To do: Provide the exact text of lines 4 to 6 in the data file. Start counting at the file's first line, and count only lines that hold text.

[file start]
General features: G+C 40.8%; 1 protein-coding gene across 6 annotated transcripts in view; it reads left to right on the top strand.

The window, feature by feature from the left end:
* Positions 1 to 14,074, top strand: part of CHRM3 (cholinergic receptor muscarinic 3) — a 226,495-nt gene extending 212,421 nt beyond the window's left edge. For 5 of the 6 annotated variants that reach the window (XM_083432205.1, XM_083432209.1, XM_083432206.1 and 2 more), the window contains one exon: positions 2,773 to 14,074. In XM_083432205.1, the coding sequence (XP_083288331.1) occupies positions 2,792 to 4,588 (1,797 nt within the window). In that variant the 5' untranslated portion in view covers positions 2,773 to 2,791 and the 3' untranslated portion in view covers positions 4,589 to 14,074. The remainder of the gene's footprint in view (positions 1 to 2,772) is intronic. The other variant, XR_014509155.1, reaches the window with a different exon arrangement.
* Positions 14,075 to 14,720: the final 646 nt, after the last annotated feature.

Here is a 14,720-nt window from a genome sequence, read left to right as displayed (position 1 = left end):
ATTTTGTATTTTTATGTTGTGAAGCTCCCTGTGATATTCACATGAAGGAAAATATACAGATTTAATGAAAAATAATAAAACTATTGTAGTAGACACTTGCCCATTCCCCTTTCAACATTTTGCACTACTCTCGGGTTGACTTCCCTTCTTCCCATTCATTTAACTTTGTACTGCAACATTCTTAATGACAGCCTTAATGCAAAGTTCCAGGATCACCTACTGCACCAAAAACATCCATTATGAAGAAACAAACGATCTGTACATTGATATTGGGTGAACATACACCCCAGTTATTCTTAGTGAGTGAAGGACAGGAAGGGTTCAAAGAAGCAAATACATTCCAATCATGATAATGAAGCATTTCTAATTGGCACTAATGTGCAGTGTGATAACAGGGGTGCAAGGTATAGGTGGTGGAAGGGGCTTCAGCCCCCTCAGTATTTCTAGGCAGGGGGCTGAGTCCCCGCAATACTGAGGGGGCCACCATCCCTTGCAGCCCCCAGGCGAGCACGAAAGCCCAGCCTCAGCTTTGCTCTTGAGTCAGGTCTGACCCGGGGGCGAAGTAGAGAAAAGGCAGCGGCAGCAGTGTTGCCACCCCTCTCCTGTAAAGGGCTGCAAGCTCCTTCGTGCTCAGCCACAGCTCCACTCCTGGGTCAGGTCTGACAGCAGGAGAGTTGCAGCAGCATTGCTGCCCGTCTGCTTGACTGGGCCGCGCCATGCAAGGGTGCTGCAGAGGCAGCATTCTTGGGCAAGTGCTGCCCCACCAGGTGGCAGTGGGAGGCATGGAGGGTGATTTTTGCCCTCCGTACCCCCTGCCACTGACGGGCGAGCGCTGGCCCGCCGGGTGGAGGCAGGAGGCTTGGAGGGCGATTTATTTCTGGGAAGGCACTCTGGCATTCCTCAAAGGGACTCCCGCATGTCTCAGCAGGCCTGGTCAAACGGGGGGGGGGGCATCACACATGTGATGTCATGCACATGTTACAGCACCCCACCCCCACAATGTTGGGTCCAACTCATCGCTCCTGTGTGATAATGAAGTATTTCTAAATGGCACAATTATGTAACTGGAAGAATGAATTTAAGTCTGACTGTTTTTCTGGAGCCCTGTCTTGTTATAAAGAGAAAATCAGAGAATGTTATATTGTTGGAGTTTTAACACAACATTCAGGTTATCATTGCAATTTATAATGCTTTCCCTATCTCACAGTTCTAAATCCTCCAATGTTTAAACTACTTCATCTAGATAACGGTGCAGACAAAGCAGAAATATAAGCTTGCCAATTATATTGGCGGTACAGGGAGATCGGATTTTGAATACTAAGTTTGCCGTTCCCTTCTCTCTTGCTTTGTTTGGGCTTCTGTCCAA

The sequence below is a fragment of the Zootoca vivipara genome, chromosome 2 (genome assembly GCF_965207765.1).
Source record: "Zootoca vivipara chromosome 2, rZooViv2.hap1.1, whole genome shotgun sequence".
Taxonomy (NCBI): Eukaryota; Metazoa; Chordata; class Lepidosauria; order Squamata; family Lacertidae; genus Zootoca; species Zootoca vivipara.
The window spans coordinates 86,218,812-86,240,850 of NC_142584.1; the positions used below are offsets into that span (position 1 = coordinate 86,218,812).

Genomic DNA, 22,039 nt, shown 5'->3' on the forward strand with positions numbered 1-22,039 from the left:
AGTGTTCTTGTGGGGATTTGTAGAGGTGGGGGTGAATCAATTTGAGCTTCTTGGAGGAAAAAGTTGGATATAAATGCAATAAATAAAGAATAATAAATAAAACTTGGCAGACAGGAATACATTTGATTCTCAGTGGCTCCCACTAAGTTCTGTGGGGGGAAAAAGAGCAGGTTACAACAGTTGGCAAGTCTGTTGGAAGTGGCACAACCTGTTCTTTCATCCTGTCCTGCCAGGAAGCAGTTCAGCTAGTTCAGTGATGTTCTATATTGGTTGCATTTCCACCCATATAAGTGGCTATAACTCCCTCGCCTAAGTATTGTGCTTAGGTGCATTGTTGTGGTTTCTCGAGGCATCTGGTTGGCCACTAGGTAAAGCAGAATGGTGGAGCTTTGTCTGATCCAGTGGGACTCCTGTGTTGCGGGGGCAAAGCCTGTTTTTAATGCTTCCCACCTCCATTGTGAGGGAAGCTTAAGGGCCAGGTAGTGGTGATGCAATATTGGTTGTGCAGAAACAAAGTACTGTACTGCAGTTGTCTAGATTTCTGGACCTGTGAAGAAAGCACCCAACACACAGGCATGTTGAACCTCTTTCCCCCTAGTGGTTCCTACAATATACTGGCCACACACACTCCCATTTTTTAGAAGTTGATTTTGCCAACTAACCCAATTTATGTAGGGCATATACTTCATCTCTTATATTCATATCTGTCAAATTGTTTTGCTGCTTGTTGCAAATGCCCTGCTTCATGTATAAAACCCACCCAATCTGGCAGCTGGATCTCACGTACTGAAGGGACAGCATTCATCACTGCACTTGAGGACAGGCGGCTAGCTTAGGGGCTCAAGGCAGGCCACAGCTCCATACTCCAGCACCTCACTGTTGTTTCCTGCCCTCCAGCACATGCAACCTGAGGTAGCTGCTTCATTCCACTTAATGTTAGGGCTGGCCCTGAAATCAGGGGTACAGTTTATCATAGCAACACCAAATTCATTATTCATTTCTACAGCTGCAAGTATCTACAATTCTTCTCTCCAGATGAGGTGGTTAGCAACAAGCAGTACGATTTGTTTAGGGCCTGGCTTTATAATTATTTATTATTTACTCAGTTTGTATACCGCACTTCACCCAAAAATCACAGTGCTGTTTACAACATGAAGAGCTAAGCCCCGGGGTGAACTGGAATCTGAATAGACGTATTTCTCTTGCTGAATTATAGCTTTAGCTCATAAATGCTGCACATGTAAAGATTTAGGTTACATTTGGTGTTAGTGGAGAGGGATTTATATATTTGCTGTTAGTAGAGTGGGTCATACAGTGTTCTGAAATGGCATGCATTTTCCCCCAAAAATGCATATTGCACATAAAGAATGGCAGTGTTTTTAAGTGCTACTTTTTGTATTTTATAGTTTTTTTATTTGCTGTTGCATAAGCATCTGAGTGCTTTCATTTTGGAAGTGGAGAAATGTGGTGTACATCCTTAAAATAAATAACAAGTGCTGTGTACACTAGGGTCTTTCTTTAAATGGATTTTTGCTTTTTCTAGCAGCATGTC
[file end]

* Positions 14,075 to 14,720: the final 646 nt, after the last annotated feature.

Here is a 14,720-nt window from a genome sequence, read left to right as displayed (position 1 = left end):
ATTTTGTATTTTTATGTTGTGAAGCTCCCTGTGATATTCACATGAAGGAAAATATACAGATTTAATGAAAAATAATAAAACTATTGTAGTAGACACTTGCCCATTCCCCTTTCAACATTTTGCACTACTCTCGGGTTGACTTCCCTTCTTCCCATTCATTTAACTTTGTACTGCAACATTCTTAATGACAGCCTTAATGCAAAGTTCCAGGATCACCTACTGCACCAAAAACATCCATTATGAAGAAACAAACGATCTGTACATTGATATTGGGTGAACATACACCCCAGTTATTCTTAGTGAGTGAAGGACAGGAAGGGTTCAAAGAAGCAAATACATTCCAATCATGATAATGAAGCATTTCTAATTGGCACTAATGTGCAGTGTGATAACAGGGGTGCAAGGTATAGGTGGTGGAAGGGGCTTCAGCCCCCTCAGTATTTCTAGGCAGGGGGCTGAGTCCCCGCAATACTGAGGGGGCCACCATCCCTTGCAGCCCCCAGGCGAGCACGAAAGCCCAGCCTCAGCTTTGCTCTTGAGTCAGGTCTGACCCGGGGGCGAAGTAGAGAAAAGGCAGCGGCAGCAGTGTTGCCACCCCTCTCCTGTAAAGGGCTGCAAGCTCCTTCGTGCTCAGCCACAGCTCCACTCCTGGGTCAGGTCTGACAGCAGGAGAGTTGCAGCAGCATTGCTGCCCGTCTGCTTGACTGGGCCGCGCCATGCAAGGGTGCTGCAGAGGCAGCATTCTTGGGCAAGTGCTGCCCCACCAGGTGGCAGTGGGAGGCATGGAGGGTGATTTTTGCCCTCCGTACCCCCTGCCACTGACGGGCGAGCGCTGGCCCGCCGGGTGGAGGCAGGAGGCTTGGAGGGCGATTTATTTCTGGGAAGGCACTCTGGCATTCCTCAAAGGGACTCCCGCATGTCTCAGCAGGCCTGGTCAAACGGGGGGGGGGGCATCACACATGTGATGTCATGCACATGTTACAGCACCCCACCCCCACAATGTTGGGTCCAACTCATCGCTCCTGTGTGATAATGAAGTATTTCTAAATGGCACAATTATGTAACTGGAAGAATGAATTTAAGTCTGACTGTTTTTCTGGAGCCCTGTCTTGTTATAAAGAGAAAATCAGAGAATGTTATATTGTTGGAGTTTTAACACAACATTCAGGTTATCATTGCAATTTATAATGCTTTCCCTATCTCACAGTTCTAAATCCTCCAATGTTTAAACTACTTCATCTAGATAACGGTGCAGACAAAGCAGAAATATAAGCTTGCCAATTATATTGGCGGTACAGGGAGATCGGATTTTGAATACTAAGTTTGCCGTTCCCTTCTCTCTTGCTTTGTTTGGGCTTCTGTCCAA